I’ve had this information for a few weeks, but haven’t had a chance to post it on the blog. Here are some amazing stats about Tennessee and the Great American Clean Up that was held nationwide between March 1 and May 31, 2008. This information is from KTnB Today, a newsletter of Keep Tennessee Beautiful.
- 1,230,170 Tennessee residents took part in a Great American Clean Up activity
- Activities included recycling, tree planting, attending litter-free events and litter pick ups in neighborhoods and along highways and streets
- Every county in Tennessee participated for the second year. Tennessee is the only state to have 100% county participation.
- Over 5.5 million pounds of litter and debris were cleaned away from Tennessee landscapes by 175,782 volunteers giving 637,392 hours of time.
- 1,949 educational workshops concerning litter, recycling and beautification for both youth and adults were held in Tennessee
- Over 700,000 Tennesseans attended 301 litter free events during the three month period
As I was out walking, I found the top of a shoebox tossed in the grass. About 25 feet away, I found the bottom of the shoebox. How lazy! It’s recycleable cardboard.
I’ve complained many times in this blog about garbage pick up day in my subdivision because of the number of items I see piled by my neighbors’ trash cans that could have been recycled. This morning after my run, I walked by five houses on my street. Four of which had cardboard items sitting by the trash cans. One person had a lawn mower perched on top of some cardboard. You can probably guess whose house didn’t have any cardboard by the trash can!
Tonight when I was walking the dog, I wasn’t surprised to see this Pringles box on the side of the street of the most expensive homes in my neighborhood.
The Sierra Club green tip for today uncovers a great way to get rid of those plastic pots that hold flowers, shrubs and trees. A company in Missouri makes landscaping timbers out of them. That’s great. According to the Sierra Club,
Gardening seems as close to nature as you can get, but the 300 million
pounds of plastic pots and trays used each year often clutter landfills.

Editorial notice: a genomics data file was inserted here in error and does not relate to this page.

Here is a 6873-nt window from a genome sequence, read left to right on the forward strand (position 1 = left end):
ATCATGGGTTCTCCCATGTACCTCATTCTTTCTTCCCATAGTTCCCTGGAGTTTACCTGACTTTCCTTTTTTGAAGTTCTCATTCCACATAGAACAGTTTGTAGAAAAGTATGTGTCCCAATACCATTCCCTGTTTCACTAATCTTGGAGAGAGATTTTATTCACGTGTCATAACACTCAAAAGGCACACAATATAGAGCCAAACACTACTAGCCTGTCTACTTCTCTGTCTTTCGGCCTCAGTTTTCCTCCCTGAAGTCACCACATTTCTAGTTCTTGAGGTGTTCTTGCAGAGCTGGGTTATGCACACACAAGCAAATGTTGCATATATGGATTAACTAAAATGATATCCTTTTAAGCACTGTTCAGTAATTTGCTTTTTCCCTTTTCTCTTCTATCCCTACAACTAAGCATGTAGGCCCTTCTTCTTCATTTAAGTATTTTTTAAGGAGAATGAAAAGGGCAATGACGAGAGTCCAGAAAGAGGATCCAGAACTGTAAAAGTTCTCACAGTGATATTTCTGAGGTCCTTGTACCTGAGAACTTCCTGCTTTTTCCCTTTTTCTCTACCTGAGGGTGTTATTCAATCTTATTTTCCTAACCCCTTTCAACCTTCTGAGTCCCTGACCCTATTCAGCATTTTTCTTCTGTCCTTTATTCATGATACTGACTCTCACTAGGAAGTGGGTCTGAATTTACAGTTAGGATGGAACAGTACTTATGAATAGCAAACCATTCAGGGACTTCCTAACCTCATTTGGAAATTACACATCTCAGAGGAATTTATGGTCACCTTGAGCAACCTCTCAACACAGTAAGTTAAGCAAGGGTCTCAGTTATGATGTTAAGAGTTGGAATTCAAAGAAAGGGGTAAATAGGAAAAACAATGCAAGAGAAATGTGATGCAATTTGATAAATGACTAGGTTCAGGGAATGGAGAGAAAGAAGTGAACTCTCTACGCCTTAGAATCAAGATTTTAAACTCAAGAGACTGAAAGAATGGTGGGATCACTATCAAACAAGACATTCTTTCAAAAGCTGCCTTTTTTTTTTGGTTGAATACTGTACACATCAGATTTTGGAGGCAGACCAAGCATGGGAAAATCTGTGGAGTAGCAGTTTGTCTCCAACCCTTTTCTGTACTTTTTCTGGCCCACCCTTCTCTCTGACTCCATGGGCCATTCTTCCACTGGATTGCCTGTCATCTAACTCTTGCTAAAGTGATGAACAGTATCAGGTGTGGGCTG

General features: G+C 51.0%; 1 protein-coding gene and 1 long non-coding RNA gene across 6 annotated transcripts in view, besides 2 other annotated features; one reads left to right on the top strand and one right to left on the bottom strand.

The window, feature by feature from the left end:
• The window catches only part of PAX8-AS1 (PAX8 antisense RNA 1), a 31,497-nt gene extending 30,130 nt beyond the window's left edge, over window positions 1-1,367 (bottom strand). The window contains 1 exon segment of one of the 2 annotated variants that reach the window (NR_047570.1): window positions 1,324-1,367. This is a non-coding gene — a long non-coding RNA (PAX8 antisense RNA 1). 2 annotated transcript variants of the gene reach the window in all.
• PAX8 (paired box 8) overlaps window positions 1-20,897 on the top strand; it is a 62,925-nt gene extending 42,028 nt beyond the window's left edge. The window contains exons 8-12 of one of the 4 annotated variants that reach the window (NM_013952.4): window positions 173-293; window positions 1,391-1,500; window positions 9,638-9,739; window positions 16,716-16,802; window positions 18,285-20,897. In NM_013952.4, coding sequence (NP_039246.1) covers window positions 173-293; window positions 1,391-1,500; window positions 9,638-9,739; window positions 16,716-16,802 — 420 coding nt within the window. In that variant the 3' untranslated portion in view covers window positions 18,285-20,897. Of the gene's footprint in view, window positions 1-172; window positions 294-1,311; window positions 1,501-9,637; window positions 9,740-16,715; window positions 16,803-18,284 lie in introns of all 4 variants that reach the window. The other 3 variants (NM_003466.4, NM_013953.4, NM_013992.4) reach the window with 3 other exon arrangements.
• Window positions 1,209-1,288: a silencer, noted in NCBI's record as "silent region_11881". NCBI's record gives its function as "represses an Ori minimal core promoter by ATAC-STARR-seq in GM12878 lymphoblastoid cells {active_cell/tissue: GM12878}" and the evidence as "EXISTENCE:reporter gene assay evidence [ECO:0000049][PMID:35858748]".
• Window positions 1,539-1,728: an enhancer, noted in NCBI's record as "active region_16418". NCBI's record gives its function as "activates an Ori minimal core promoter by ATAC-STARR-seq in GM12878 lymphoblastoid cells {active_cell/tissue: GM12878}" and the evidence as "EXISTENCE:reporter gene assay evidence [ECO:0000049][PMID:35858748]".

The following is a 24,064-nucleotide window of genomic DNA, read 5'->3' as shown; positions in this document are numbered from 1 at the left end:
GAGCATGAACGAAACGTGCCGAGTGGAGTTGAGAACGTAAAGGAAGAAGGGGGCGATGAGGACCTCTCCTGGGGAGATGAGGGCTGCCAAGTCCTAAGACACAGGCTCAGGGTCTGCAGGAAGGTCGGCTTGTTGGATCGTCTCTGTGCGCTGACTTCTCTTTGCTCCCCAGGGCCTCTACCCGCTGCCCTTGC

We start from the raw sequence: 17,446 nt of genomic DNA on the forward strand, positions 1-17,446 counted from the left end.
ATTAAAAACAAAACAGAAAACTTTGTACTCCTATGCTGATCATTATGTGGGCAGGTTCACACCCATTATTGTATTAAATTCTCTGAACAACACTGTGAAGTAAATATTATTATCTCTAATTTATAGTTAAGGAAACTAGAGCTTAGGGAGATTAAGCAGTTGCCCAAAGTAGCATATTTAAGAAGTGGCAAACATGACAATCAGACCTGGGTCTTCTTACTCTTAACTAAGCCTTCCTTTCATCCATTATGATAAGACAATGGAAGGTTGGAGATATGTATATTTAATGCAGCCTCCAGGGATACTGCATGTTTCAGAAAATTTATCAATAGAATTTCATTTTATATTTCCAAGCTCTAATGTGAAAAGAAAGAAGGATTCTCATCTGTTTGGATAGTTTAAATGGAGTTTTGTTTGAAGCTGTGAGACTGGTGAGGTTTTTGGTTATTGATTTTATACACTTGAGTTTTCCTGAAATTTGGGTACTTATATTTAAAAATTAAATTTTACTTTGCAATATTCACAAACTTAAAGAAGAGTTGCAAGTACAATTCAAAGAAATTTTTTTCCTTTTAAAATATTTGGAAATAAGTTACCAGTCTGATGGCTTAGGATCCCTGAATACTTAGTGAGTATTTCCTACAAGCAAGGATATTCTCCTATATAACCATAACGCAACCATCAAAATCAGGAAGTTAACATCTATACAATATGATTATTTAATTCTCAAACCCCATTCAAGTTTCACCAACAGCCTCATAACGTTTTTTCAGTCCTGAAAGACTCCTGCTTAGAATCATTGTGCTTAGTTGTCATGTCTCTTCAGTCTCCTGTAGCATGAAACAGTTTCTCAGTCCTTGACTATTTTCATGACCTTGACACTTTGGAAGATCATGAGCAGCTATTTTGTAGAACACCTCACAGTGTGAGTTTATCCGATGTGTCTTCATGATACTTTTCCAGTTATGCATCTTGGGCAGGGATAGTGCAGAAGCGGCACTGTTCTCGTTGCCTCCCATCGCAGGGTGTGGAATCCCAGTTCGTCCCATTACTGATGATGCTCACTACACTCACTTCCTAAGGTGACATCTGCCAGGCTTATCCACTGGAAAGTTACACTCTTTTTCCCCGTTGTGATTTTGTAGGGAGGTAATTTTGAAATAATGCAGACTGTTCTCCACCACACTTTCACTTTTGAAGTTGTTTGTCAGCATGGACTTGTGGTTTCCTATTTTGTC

The Project Green section of Newsweek (March 17, 2008) has an article about builder Ron Moody:
And whether he’s building new homes or renovating old ones, he insulates them to the hilt, uses sustainable materials and recycles so much debris that he requires only the smallest Dumpsters.
I love that he recycles his debris. The builders in the Nashville area just dump their trash next to the subdivisions they are building:
As a first grader in the late 1950s, my class went to a local Coca-Cola bottling plant as a field trip, although we were not allowed to drink soft drinks in school. Milk, delivered in small glass bottles with a cardboard pull-top, was the only drink offered. These milk bottles were collected and refilled.
I can’t remember if we were given the forbidden Coca-Cola during the tour, but I remember watching 6-oz glass bottles being filled with the soft drink. We knew that the bottles on the assembly line were probably some that we had used. We would take our empty bottles to the grocery stores and receive a few pennies for them. It was a respectable way for a child to earn money for candy or the occasional Coca-Cola, which was a treat, not a daily diet.
After the tour, we were given a miniature plastic (oops, there’s that word) case full of empty Coca-Cola bottles. I still treasure mine. It’s an antique that is probably e-BAY-able.
No, I don’t want to go back to the 1950s, but I would like to see glass bottles that can be reused. Then when people litter, at least those of us who pick up their trash could earn a few dollars from it, although we probably wouldn’t earn enough to buy a six-pack of soda these days.